this nifty feat. Missing are the five clubs who have
done so in four-team divisions. Sorry ’95 A’s, ’96
Giants, ’97 Padres, ’00 and ’02 Rangers–it’s just
too easy when there are only three other teams
involved.

  • 1969 Padres (52-112, 29 games out of fifth place):
    The first team to ever pull off the trick. The 1916
    A’s could have done it but for a rainout against the
    Senators. Had they played that game to a victorious
    conclusion for Washington, that would have put them at
    .500 in seventh place in an eight-team league. What is
    interesting about the Pads is that one would assume
    the teams in their own division wailed on them,
    allowing them to all be over 50/50. It wasn’t exactly
    like that, though. Eastern teams–especially the Mets
    and Cubs–beat them unmercifully, to the tune of a
    .722 winning percentage. The five other Western teams
    only spanked them at a .645 clip.

  • 1979 Blue Jays (53-109, 53½ games out of sixth
    place): It’s been 50 years since a team finished in
    single-figures in saves. By 1979, even a number in the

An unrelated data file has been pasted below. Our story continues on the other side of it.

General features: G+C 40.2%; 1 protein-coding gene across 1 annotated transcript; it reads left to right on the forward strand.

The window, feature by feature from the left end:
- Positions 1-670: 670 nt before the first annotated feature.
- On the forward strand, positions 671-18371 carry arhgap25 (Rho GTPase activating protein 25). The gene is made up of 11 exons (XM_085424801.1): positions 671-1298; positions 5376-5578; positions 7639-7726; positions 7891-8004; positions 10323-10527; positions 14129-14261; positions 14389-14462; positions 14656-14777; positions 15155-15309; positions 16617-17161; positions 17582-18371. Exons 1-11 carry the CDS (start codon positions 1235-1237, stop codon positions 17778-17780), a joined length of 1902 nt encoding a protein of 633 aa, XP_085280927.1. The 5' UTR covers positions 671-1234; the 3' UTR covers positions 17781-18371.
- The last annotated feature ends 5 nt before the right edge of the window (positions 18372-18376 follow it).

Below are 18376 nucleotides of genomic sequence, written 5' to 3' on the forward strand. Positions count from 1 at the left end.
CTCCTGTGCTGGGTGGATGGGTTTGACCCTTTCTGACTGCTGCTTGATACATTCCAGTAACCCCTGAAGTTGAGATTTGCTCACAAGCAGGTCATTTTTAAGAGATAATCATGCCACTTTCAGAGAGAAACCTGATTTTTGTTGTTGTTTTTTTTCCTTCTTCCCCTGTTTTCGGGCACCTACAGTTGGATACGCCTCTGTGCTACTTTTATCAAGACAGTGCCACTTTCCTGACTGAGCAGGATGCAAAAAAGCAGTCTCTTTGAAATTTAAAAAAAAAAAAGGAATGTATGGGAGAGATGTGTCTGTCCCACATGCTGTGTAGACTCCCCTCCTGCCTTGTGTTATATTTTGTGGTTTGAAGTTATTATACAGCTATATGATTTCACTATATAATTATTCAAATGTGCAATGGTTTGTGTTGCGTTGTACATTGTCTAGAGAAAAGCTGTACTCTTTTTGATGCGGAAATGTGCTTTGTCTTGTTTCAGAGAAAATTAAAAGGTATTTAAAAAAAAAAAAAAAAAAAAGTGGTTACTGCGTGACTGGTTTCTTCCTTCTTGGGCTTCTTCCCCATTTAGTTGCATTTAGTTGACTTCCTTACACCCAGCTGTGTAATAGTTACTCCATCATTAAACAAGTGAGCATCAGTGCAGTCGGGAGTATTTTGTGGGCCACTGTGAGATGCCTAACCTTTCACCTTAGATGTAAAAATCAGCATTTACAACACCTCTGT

teens was becoming rare. These Jays, who only had a
    save in about one-fifth of their victories, have the
    lowest team save total since the ’62 Mets, and nobody,
    save for Billy Martin’s armbustin’ A’s the following
    year (with 13), has come close since.

    The 10 lowest team save totals since 1954:

    
    7:  1954 Senators
    8:  1954 Orioles
    10: 1962 Mets
    11: 1979 Blue Jays
    12: 1955 Tigers
    12: 1963 Mets
    12: 1954 Phillies
    12: 1971 Yankees
    12: 1974 Angels
    12: 1974 Rangers
    
    

  • 1988 Braves (54-106, 27 games out of fifth place):
    You’d think having a generous bottom-feeder like this
    at the floor of the lake would mean there would be
    more room at the top. Not necessarily. Only the
    Dodgers finished with more than 90 wins in the West.

  • 2000 Padres (76-86, six games out of fourth place):
    Unlike the rest of these teams, the double-ought Pads
    were nowhere near the worst team in the league. In
    fact, five other clubs had worse records than they
    did. This was the year of the Great Compression Panic,
    in which it was foretold by mindless alarmists that
    parity would eventually drive all teams into a 77-to-85-win zone.

  • 2003 Mets (66-96, 16½ games out of fourth place):
    This is how a true doormat team needs to operate: play
    worse against those teams in their own division. In
    this case, the Mets were .355 against the East and
    .459 versus the rest of the world.
You need to be logged in to comment. Login or Subscribe